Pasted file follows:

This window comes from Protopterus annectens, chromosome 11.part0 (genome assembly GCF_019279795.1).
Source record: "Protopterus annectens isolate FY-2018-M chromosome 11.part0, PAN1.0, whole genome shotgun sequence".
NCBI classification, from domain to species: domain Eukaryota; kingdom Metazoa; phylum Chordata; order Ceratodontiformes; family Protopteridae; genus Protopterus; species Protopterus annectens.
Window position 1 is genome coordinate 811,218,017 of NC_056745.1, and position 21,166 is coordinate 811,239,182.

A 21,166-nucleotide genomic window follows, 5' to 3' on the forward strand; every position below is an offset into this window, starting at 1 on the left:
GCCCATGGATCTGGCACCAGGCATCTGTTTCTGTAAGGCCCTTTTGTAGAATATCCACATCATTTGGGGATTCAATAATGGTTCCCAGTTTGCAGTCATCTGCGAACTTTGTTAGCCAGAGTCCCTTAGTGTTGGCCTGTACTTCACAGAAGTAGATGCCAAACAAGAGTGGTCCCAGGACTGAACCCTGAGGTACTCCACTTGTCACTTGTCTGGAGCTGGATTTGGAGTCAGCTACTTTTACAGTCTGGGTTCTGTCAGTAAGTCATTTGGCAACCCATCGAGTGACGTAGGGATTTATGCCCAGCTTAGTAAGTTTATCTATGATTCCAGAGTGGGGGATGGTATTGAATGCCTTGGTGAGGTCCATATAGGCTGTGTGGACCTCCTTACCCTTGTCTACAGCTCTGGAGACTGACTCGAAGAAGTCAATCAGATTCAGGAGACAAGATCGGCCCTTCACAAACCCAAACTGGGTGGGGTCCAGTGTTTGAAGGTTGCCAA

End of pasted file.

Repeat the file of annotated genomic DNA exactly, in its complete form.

This window comes from Protopterus annectens, chromosome 11.part0 (genome assembly GCF_019279795.1).
Source record: "Protopterus annectens isolate FY-2018-M chromosome 11.part0, PAN1.0, whole genome shotgun sequence".
NCBI classification, from domain to species: domain Eukaryota; kingdom Metazoa; phylum Chordata; order Ceratodontiformes; family Protopteridae; genus Protopterus; species Protopterus annectens.
Window position 1 is genome coordinate 811,218,017 of NC_056745.1, and position 21,166 is coordinate 811,239,182.

A 21,166-nucleotide genomic window follows, 5' to 3' on the forward strand; every position below is an offset into this window, starting at 1 on the left:
GCCCATGGATCTGGCACCAGGCATCTGTTTCTGTAAGGCCCTTTTGTAGAATATCCACATCATTTGGGGATTCAATAATGGTTCCCAGTTTGCAGTCATCTGCGAACTTTGTTAGCCAGAGTCCCTTAGTGTTGGCCTGTACTTCACAGAAGTAGATGCCAAACAAGAGTGGTCCCAGGACTGAACCCTGAGGTACTCCACTTGTCACTTGTCTGGAGCTGGATTTGGAGTCAGCTACTTTTACAGTCTGGGTTCTGTCAGTAAGTCATTTGGCAACCCATCGAGTGACGTAGGGATTTATGCCCAGCTTAGTAAGTTTATCTATGATTCCAGAGTGGGGGATGGTATTGAATGCCTTGGTGAGGTCCATATAGGCTGTGTGGACCTCCTTACCCTTGTCTACAGCTCTGGAGACTGACTCGAAGAAGTCAATCAGATTCAGGAGACAAGATCGGCCCTTCACAAACCCAAACTGGGTGGGGTCCAGTGTTTGAAGGTTGCCAA